A Guide to Resistivity Investigation and Monitoring of Embankment Dams

Torleif Dahlin, Pontus Sjödahl, Sam Johansson

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The resistivity method is an established geophysical method with a broad range of engineering and environmental applications. It has been tried numerous times on embankment dams, mainly for seepage investigations, dam status control and investigations of known defects. In previous use of the method on embankment dams some success has been reported, but only occasionally. The method is still not completely adapted to customary industrial use, although there is rapid progress.

The purpose of this guide is to help the user to optimize use of the resistivity method for dam status control and dam seepage investigations. For this purpose the guide covers resistivity survey design, equipment, data acquisition and other practical issues. The guide includes a few recent examples, where the method has been used both for investigation and for long-term monitoring. To get the full picture, the guide also briefly covers theoretical discussions on the method. It is assumed that the reader of this guide is acquainted with basic theory of geophysics and knowledge about design and function of embankment dams.

The method can be used in two ways. Firstly, resistivity investigations as a one time survey may detect spatially anomalous zones along the dam, and can be used to investigate suspected structural weaknesses. Secondly, long-term resistivity monitoring make use of the seepage-induced seasonal variation inside the embankment to detect anomalies not only in space, but more importantly in time, by studying deviations from the time-variation pattern. The second approach is more powerful as repetition of measurements provides additional evaluation possibilities for seepage analysis.

The use of the resistivity method on embankment dams can be challenging and the anomalies are often small. Complicating factors for interpretation, such as for instance complex dam geometry, plentiful noise sources, rather small signals and reservoir level fluctuations are discussed. Advantageous factors for the method are also mentioned. These include it being non-destructive, the possibility to cover large volumes, the possibility to install on existing dams and the sensitivity of the method to changes in material properties and seepage flow among others.

The monitoring approach is based on the principle that the resistivity in an embankment dam varies seasonally, mainly due to variations in temperature and ion content of the seepage water. Both these parameters vary seasonally, and their variation in the dam depends on the seepage flow. This implies that areas in the dam with larger seepage may stand out as areas with larger seasonal resistivity variation, and increasing seepage may be noticed as increasing variations. Moreover, material change due to washout of fines, may be detectable through resistivity measurements implying that trends of changing resistivity over time may relate to internal erosion.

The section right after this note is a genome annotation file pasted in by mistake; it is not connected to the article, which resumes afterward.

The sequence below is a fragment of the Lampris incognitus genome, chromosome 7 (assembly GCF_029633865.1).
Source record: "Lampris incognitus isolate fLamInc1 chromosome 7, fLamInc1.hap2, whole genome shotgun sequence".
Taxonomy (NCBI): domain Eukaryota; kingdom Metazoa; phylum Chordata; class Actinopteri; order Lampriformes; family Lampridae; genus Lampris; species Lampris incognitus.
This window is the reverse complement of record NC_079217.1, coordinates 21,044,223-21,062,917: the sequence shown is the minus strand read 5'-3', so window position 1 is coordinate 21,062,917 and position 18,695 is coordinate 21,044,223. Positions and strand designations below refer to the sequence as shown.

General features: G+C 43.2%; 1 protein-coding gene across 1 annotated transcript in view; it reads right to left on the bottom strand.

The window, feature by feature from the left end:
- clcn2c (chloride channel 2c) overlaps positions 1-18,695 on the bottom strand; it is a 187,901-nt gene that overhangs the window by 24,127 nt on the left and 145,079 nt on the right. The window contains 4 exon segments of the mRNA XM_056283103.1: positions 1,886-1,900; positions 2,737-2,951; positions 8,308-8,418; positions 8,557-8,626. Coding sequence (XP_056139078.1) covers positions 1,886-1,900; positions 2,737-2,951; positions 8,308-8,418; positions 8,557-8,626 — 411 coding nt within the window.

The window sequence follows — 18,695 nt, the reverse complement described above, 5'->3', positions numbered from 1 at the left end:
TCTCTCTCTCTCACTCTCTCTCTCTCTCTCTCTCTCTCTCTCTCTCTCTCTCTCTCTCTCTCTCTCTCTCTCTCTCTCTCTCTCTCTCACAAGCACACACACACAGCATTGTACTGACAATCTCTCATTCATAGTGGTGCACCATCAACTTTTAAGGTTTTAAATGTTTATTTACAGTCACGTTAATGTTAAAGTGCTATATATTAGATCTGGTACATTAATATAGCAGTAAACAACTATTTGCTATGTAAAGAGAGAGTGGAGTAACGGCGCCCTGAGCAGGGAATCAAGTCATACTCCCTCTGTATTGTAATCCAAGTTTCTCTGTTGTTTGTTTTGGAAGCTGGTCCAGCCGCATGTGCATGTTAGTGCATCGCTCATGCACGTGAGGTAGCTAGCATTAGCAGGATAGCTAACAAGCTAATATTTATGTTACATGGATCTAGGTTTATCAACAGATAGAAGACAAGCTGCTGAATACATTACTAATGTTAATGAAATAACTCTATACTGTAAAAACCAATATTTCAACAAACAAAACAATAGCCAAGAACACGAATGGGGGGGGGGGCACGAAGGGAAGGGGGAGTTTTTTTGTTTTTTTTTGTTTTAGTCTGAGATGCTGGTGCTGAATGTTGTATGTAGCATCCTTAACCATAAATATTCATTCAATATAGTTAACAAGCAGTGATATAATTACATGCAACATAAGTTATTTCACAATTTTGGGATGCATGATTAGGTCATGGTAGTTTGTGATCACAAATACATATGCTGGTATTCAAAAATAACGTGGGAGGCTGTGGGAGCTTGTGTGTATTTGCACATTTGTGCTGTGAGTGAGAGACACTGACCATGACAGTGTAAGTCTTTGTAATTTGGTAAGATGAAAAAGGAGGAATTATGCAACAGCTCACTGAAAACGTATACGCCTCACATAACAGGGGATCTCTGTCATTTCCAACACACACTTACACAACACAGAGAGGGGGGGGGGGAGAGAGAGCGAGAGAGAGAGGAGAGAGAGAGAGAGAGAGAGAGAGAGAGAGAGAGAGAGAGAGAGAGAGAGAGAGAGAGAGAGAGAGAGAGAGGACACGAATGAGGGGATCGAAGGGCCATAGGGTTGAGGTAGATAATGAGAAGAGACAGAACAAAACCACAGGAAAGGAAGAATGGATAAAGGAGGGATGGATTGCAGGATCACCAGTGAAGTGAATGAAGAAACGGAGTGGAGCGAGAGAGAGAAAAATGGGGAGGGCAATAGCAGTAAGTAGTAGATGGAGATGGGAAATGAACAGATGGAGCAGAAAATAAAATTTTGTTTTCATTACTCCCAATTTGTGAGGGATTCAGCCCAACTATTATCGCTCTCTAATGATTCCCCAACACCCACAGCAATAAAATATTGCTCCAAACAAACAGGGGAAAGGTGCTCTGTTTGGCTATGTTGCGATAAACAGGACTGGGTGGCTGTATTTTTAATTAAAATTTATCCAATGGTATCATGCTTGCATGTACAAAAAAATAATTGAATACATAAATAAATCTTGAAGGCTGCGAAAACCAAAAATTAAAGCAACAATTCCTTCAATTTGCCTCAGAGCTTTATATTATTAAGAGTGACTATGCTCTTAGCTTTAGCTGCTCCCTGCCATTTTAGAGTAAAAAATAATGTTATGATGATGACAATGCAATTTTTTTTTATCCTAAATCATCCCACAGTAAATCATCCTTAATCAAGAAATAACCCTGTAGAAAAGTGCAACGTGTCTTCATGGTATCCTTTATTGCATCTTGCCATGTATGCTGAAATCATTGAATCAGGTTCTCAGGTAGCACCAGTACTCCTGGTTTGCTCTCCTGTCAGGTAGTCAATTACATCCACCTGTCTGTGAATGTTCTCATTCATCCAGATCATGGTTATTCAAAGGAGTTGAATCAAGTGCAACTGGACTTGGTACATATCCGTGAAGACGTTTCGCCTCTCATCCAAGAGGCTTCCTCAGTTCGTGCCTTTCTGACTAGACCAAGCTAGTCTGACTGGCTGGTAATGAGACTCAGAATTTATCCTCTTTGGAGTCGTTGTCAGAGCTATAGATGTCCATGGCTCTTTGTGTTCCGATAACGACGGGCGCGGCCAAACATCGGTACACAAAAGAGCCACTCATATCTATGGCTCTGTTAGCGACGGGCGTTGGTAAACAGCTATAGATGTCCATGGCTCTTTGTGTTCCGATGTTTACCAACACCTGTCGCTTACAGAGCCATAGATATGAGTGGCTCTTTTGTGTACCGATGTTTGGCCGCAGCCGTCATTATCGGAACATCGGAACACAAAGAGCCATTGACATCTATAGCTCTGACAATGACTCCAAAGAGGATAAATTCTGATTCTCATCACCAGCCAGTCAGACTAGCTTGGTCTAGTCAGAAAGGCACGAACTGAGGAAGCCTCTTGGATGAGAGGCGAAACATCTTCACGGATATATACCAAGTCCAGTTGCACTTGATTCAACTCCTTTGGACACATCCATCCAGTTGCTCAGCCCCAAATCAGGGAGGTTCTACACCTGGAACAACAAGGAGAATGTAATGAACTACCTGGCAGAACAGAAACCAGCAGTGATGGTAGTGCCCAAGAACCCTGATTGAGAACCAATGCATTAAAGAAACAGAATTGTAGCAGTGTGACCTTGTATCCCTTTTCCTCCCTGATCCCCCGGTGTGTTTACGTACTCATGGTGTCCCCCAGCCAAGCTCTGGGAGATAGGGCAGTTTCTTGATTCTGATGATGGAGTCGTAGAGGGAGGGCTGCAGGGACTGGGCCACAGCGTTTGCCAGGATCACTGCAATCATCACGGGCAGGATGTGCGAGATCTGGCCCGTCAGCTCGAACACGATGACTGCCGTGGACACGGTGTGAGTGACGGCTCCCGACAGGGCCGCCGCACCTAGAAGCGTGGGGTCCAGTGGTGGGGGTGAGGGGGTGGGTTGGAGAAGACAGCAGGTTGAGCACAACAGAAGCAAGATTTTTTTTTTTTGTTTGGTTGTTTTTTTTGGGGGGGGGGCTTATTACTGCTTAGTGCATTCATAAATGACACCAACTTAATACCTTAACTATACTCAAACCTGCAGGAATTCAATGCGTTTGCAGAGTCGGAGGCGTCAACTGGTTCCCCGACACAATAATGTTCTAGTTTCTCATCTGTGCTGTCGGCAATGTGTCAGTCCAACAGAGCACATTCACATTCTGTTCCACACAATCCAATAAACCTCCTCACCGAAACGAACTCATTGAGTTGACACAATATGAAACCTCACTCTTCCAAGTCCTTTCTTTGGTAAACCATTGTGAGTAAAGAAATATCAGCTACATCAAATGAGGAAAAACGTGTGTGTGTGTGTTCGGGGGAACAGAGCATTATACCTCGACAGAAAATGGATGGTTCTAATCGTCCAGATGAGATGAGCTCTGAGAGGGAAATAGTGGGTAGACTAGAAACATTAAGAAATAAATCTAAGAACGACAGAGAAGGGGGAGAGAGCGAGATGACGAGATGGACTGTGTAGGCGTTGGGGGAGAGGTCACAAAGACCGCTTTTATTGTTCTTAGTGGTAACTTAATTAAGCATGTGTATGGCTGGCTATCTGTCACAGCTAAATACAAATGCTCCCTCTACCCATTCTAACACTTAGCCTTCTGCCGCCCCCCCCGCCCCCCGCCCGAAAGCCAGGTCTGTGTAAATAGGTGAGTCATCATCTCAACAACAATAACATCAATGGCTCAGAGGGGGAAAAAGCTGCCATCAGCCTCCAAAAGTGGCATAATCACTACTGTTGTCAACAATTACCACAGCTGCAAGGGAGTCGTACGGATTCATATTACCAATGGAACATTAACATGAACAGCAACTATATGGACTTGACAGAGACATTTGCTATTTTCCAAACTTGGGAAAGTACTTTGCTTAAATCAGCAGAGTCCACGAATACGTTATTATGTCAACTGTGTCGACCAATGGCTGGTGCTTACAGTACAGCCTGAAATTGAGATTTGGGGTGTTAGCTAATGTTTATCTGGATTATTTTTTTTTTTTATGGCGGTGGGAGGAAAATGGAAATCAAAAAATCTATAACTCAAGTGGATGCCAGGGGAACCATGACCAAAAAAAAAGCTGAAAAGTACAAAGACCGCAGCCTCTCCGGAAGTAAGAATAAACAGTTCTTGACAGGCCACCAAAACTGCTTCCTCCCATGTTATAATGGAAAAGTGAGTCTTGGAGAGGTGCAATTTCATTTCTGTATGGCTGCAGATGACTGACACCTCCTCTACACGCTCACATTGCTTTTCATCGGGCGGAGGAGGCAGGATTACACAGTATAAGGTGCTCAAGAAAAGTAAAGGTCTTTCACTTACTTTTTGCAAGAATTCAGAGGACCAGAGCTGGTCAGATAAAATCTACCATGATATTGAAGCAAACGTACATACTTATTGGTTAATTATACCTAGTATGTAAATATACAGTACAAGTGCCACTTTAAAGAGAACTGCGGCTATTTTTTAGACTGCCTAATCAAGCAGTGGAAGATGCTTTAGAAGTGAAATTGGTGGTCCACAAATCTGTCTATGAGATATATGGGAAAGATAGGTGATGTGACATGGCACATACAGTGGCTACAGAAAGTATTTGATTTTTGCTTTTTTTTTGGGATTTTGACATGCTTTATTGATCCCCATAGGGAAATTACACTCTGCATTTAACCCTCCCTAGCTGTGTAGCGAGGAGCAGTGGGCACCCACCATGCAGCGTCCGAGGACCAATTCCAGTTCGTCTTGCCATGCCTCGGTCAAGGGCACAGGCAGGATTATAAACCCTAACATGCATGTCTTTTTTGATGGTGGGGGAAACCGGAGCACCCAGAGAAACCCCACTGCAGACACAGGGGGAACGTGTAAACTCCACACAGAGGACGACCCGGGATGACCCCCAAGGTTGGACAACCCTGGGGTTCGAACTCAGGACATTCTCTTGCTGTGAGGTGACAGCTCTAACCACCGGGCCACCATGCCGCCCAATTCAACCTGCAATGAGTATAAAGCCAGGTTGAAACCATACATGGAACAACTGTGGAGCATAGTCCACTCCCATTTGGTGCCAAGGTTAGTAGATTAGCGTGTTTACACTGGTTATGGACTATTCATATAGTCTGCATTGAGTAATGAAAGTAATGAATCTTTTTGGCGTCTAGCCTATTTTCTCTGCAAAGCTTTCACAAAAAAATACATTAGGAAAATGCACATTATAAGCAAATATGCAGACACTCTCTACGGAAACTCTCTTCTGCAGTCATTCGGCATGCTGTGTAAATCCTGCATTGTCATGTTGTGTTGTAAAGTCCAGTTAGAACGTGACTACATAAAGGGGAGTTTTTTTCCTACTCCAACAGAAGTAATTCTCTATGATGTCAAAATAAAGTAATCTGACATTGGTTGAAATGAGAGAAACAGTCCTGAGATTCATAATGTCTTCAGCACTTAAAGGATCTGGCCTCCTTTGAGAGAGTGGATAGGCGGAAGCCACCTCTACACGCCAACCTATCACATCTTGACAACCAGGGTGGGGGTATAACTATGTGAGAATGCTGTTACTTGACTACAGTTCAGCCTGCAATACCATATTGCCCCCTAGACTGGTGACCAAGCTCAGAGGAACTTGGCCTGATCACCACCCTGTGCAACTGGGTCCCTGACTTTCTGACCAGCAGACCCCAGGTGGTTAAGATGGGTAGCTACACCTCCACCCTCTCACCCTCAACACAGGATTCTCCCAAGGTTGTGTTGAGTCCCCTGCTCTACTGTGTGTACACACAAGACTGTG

This guide also discusses practical aspects of performing resistivity measurements on dams. Most common is still to perform 2D-measurements using an array of electrodes placed along a line. The complex geometry of the dam leaves two options, i.e. measurements where the survey line is placed along the dam, usually along the dam crest, or measurements where the survey line crosses the dam axis. The latter is often difficult to conduct in practise but whenever possible, it is a good complement providing detailed information in a specific part of the dam. Using a survey line along the dam is the most straightforward option and provides information on a larger part of the dam, although less detailed. The final choice of survey design should always depend on site-specific conditions.

Standard resistivity surveying equipment is used for dam investigations. For repeated measurements it is advisable to leave the electrodes in the ground between measurements. It is essential to make sure that good electrode contact is provided, especially in the case of permanent installations where the contact can often not be improved after installation works are completed. Processing of resistivity data includes data quality assessment, inverse numerical modelling and presentation and analysis of the results. Data quality is preferably checked in the field, typically by examining the pseudosection. Standard inversion packages may be used for data processing of 2D-measurements. Interpretation should be made with as much reference data as possible.

A few case studies from Scandinavia are briefly presented, and some other examples in literature are referred to. Based on experiences from the case studies it is confirmed that long-term monitoring is more powerful than one time surveys, which however still may be useful in many cases. Repeated measurements confirm that resistivity variations inside the dams are obvious. A zone with an increasing resistivity trend has been detected at one of the dams. This may be explained by ongoing internal erosion, which is supported by other observations but has not been confirmed by direct investigations in the zone. Under good circumstances quantitative seepage evaluation from resistivity monitoring data can be performed.
Original languageEnglish
PublisherCEA Technologies Inc. (CEATI), Montreal
Publication statusPublished - 2008

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Subject classification (UKÄ)

  • Geotechnical Engineering


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